Controlling the desktop through user scenarios
Give 'em enough slack?
Desktop An optimised desktop doesn't mean one for which all users have control over every function. So what should they control and how do you decide?
Once you've started down the road of optimising desktops there's a lot to consider. Although it may simplify the role of the IT professional, with easier to manage images and reduced maintenance costs, the approach will change your users' relationships with their PCs.
What used to be a free-for-all where users could install whatever they wanted, often regardless of licences and policies, is more often than not now locked down and centrally controlled, with streamed applications instead of local copies.
Of course, users don't always need to be that tightly controlled. Well-designed desktop optimisation systems can balance control and freedom, keeping things manageable while still giving users the flexibility they want.
With more than one approach to desktop optimisation, from centrally managed images, to application virtualisation, and to virtual desktops, there's plenty of choice in just what solution you deploy, and for which users.
Five types of workers
Microsoft's Windows desktop optimisation tools are designed to support several different types of user, focusing on five scenarios. No matter what type of desktop optimisation approach you use, these scenarios are a good place to start. You can mix and match concepts and solutions based on them, with the aim of reducing both complexity and risk.
The most obvious is the office worker. Information workers rely on their PCs, and any optimised desktop needs to quickly support their needs. That means you'll need to mix control with flexibility, focusing on a defined image and appropriate user profiles.
Application streaming can be used to deliver core applications, and roaming profiles to redirect them to centralised storage, speeding up deployment and recovery while still allowing ad-hoc installations.
Mobile workers have very similar needs and expectations to office workers – though with one key difference. Unreliable connectivity means that you're unlikely to be able to use roaming profiles to handle central storage, and application streaming is only really possible when in the office. Technologies such as Direct Access can improve connectivity, and using policy-driven security tools like BitLocker will help secure their data.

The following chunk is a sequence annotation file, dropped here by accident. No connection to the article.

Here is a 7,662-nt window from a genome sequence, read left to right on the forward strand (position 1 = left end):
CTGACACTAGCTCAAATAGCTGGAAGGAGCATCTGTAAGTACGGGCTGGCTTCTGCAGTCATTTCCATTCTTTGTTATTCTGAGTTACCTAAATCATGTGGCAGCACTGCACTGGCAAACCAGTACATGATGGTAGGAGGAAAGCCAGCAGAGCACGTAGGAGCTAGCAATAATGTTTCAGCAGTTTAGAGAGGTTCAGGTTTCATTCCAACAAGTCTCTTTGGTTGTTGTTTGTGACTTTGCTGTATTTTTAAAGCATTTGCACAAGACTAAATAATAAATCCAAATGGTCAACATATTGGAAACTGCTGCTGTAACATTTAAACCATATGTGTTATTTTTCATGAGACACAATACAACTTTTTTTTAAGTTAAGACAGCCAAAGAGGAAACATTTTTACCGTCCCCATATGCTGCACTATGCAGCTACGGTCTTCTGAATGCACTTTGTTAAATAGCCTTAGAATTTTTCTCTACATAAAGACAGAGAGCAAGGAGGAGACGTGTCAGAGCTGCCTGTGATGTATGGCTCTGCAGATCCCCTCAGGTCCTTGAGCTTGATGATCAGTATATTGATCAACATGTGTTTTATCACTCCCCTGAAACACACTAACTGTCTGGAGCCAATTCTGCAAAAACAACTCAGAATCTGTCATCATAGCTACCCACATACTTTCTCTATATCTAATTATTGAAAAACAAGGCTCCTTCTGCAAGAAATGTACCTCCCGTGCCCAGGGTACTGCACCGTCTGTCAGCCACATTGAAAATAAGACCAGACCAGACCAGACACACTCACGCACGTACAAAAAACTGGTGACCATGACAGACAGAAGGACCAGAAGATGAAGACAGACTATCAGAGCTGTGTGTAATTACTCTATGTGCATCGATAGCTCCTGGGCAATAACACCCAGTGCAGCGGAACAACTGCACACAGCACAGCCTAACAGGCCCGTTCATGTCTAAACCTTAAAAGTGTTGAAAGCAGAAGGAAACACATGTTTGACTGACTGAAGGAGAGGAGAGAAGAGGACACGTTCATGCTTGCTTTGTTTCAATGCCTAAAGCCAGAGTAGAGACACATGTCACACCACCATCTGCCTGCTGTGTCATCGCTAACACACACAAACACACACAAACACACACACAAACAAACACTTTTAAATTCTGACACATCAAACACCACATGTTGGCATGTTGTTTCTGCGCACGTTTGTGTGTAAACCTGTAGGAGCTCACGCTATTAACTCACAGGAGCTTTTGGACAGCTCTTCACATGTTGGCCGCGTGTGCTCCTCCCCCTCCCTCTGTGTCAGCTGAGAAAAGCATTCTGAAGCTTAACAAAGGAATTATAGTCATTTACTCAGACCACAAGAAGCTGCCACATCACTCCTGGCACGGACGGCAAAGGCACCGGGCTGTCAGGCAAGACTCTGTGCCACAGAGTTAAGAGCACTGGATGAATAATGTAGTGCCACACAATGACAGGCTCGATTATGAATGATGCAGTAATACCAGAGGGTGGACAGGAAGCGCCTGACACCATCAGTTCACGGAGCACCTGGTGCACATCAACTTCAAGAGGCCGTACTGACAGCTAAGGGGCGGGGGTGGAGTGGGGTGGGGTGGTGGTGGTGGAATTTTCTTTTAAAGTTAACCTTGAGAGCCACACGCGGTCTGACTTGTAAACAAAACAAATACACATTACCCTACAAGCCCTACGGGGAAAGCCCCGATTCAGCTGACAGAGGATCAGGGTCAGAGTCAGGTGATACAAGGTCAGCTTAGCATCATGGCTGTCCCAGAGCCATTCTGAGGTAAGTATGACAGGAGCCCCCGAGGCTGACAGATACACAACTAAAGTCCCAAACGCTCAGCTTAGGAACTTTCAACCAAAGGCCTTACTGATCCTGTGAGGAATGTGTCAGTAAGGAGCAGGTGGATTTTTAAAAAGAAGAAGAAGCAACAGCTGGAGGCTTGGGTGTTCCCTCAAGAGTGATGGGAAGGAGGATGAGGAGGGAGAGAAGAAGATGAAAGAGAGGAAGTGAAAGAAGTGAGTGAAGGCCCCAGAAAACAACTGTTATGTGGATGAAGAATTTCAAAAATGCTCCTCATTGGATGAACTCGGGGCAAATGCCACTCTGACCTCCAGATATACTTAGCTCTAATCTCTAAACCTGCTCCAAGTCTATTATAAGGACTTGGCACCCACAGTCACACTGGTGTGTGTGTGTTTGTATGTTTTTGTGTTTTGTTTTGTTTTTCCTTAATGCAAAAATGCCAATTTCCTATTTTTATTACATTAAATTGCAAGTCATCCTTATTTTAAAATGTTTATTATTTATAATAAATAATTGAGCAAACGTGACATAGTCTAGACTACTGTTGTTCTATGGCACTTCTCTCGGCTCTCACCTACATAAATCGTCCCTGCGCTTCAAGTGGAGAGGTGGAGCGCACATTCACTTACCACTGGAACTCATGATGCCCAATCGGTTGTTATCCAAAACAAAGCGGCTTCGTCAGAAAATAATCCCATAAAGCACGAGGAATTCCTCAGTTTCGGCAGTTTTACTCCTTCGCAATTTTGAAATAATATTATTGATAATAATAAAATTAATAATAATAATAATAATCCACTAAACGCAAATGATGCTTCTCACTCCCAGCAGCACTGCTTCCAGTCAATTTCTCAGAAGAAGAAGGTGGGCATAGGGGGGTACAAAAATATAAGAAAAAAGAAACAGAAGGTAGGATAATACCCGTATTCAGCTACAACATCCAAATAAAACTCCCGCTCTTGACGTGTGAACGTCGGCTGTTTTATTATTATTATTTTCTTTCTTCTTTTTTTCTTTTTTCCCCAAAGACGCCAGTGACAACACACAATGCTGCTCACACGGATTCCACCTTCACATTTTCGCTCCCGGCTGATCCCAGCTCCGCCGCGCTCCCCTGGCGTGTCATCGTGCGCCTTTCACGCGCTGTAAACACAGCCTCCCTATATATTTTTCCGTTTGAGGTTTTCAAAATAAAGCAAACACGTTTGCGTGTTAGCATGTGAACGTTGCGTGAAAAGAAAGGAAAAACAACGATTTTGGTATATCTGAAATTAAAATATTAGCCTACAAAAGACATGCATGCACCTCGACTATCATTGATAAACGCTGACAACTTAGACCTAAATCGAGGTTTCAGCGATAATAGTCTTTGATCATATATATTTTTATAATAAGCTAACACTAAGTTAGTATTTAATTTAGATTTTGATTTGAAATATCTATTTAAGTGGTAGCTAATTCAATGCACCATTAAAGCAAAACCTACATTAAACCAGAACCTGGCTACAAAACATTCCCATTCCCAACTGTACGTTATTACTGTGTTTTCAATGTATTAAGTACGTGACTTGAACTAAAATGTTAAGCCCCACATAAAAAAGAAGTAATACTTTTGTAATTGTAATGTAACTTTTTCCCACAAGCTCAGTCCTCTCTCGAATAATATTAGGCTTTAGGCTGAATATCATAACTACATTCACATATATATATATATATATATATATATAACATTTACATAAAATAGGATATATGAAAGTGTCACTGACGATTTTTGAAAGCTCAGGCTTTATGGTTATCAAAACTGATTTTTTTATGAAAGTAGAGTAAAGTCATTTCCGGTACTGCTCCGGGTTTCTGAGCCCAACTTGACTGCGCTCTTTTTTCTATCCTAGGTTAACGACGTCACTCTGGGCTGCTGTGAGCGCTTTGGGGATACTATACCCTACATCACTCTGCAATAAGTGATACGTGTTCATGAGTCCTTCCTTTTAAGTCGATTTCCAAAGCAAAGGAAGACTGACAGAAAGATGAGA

Much less flexibility is needed for task workers. Working in call centres or handling data entry, they just need specific applications and perhaps a web browser. Desktop optimisation means they always have the most current tools need for the task at hand - and you're also able to use the same tools to extend the life of desktop hardware. Why deploy high-end PCs when all you need is a virtual desktop or remote access from a zero-client terminal to a specific application?
Things get more complex when you're supporting contract workers or consultants. They're often bringing their own hardware into your network, as they need access to their own applications - and to applications and services their company's IT professionals have provided.
You won’t be able to control their machine completely, so using virtual desktops to deliver access to your tools while segregating their machines in quarantine networks can simplify controlling their access to your services, while keeping your network and data secure.
You'll need to take a similar approach when supporting home workers – especially if they're using their own hardware. Users bringing their own tools to a job don't expect to have their machines tightly controlled – and the potential of lawsuits mean you need to minimise any form of business risk.
Generally home workers are task workers, so you can use remote desktop tools to deliver application screens to their PCs without having to install software or worry about data on unmanaged disks. Home workers with more complex needs can use virtual desktops – or you could take advantage of Windows 7's ability to boot virtual disks as an alternative to the users' own operating systems and data.
There's a balance to be struck between control and freedom, between over-management and laxity. Economies of scale dictate that you're unlikely to be able to manage this down to the level of the individual user - unless they're the MD - but you can use scenarios that allow you to deliver the right desktop experience at the right time to the right user. ®
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